-6.57

14.72

4.56

5.22

-9.16

15.98

3.49

4.54

0.00

n/a
Utils.format(perfs.perfs[j].expenseRatio, new Float(100))-->

50% MSCI EAFE/50% S&P 500

n/a

n/a
-3.18-->

n/a

-4.30

14.70

5.80

n/a

-3.60

16.54

5.12

n/a

n/a

n/a
n/a-->

*S&P 500 w/income

n/a

n/a
-3.80-->

n/a

-6.68

9.76

4.20

n/a

-5.06

11.31

3.50

n/a

n/a

n/a
n/a-->

GS Growth Strategy Portfolio

Retail A
14.03

-2.23
-->
1.35

1.70

-5.04

13.60

5.21

5.85

-11.48

13.33

3.73

4.71

0.00

n/a
Utils.format(perfs.perfs[j].expenseRatio, new Float(100))-->

GS Growth Strategy Portfolio

Retail B
13.98

-2.51
-->
2.10

2.45

-5.77

12.74

4.42

5.07

-11.68

13.48

3.54

4.51

0.00

n/a
Utils.format(perfs.perfs[j].expenseRatio, new Float(100))-->

GS Growth Strategy Portfolio

Retail C
13.87

-2.46
-->
2.10

2.45

-5.66

12.76

4.43

5.08

-8.00

13.76

3.54

4.51

0.00

n/a
Utils.format(perfs.perfs[j].expenseRatio, new Float(100))-->

20% Leh Agg/40% MSCI EAFE/40% S&P 500

n/a

n/a
-2.22-->

n/a

-2.01

12.54

6.00

n/a

-1.30

14.15

5.50

n/a

n/a

n/a
n/a-->

*S&P 500 w/income

n/a

n/a
-3.80-->

n/a

-6.68

9.76

4.20

n/a

-5.06

11.31

3.50

n/a

n/a

n/a
n/a-->

GS Growth and Income Strategy Portfolio

Retail A
12.61

-1.59
-->
1.34

1.64

-2.64

11.41

5.45

6.01

-8.81

10.99

4.21

5.01

0.00

n/a
Utils.format(perfs.perfs[j].expenseRatio, new Float(100))-->

GS Growth and Income Strategy Portfolio

Retail B
12.56

-1.94
-->
2.09

2.39

-3.37

10.55

4.66

5.22

-8.97

11.13

4.01

4.81

0.00

n/a
Utils.format(perfs.perfs[j].expenseRatio, new Float(100))-->

GS Growth and Income Strategy Portfolio

Retail C
12.53

-1.87
-->
2.09

2.39

-3.35

10.57

4.66

5.22

-5.21

11.41

4.01

4.80

0.00

n/a
Utils.format(perfs.perfs[j].expenseRatio, new Float(100))-->

40% Leh Agg/30% MSCI EAFE/30% S&P 500

n/a

n/a
-1.30-->

n/a

0.25

8.58

5.44

n/a

0.97

9.61

5.12

n/a

n/a

n/a
n/a-->

*S&P 500 w/income

n/a

n/a
-3.80-->

n/a

-6.68

9.76

4.20

n/a

-5.06

11.31

3.50

newnew's picture
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If all fund families benchmarked with these blended indices, they would be more accurate----- but sales would go way down!!!

troll's picture
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Joined: 2004-11-29

SNAGS: here's 2 points: my indexes CANNOT blowup

 
 
Indexes can and have blown up.  For example the Qs

troll's picture
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Joined: 2004-11-29

newnew wrote:Another point for Snags et al: this idea that fees cause a port to automatically underperform by the amount of the fees is also incorrect for this reason: I get paid to keep clients from emotional trades. Paid to make sure we do nothing, in some cases. Or paid to make sure we do the opposite of what "feels good". Fees give me incentive to pay attention OFTEN to the OLD money, not just the new. When a family member wants to know who to see for planning (I am too close to them they might feel) I never recommend commision models, even if it might seem "cheaper".
 
I would agree with this post IF keeping clients from emotional decisions was our only job.  It is a big part (if not the biggest part) of our job, however I feel not even attempting to add value beyond hand holding (not an insult) is lacking.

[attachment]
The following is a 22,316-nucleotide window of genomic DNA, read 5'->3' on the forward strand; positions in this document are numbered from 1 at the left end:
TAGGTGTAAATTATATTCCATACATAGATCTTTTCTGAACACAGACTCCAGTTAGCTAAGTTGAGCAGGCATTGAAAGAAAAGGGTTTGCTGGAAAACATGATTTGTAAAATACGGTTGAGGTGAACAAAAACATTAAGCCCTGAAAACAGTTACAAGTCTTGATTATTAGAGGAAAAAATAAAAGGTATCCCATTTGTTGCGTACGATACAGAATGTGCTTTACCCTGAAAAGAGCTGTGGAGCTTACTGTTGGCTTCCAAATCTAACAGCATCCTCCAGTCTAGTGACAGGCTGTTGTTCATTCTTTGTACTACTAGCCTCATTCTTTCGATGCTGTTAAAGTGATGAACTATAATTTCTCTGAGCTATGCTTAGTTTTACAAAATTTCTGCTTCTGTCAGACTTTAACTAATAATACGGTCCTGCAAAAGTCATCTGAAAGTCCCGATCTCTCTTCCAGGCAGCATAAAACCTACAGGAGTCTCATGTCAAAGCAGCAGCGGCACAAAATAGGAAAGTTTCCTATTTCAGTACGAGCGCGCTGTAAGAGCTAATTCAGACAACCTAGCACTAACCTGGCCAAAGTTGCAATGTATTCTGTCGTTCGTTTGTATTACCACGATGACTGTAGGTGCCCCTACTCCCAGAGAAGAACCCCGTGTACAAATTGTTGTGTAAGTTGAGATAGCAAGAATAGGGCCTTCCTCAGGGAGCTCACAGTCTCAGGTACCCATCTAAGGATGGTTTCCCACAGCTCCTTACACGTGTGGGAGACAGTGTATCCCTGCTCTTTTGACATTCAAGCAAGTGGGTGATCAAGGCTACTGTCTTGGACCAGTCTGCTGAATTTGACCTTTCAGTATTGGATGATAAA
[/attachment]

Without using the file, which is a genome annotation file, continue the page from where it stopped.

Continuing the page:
newnew's picture
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what is "adding value"? this is our point of contention, with all due respect. Active management is your definition? I never said that preventing emotional trades was the only job-- see posts from preceding pages.

troll's picture
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Joined: 2004-11-29

Good point.  Let me rephrase.  I feel not even attempting to add returns beyond hand holding is lacking.

snaggletooth's picture
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Joined: 2007-07-13

Primo wrote:Good point.  Let me rephrase.  I feel not even attempting to add returns beyond hand holding is lacking.
 
This is exactly what I agree with.

Anonymous's picture
Anonymous

Ok, I can't sit on the side lines anymore, even though I'm trying.  Here it goes (hopefully) ONE more time.
 
The fee, is the fee for advice.  It is irrelevant otherwise.  You charge it, I charge it, lets assume we both charge the same.  Now HERE is the point:
 
How do the markets work?  Prices, returns, volatility, are ALL determined by the participants of the market.  You.  Me.  Bill Gates.  Whoever.  Price/volatility is simply the aggregate result of US. 
 
So lets take a look at "us" -  Most of "us" in the market are fairly rational (not completely, but fairly).  We are equipped with plenty of technology.  The flow of information around the globe is instantaneous.  We all have accountants.  Analysts.  Economists.  Report, after report, after report.  By "we" here of course, I'm talking about everyone that participates in the market.  Now, if we are all determining the price/volatility of a particular stock, and we all have the same information, where are YOUR active managers getting THEIR advantage?  Please tell me.  What is THEIR VALUE PROPOSITION?
 
What you (Snags, Primo) are telling me, is if you take ALL of the U.S. Large Cap Growth stocks ONLYI, and put them in a list, your active managers have the ability to go through those companies on the list, and by using the same research available to the rest of the whole planet, are able to separate the WINNERS from the LOSERS on a CONSISTENT basis?
 
Now, granted, there are some minor inefficiencies in the market, but in the US LCV class, you are telling me that these guys can sit down, with that same info that I have, Goldman has, Merrill has, EDJ has, and MILLIONS of other people have...and in fact, THOUSANDS of other highly educated, well funded people, teams, and firms, are analyzing all day everyday...and your active managers are able to say: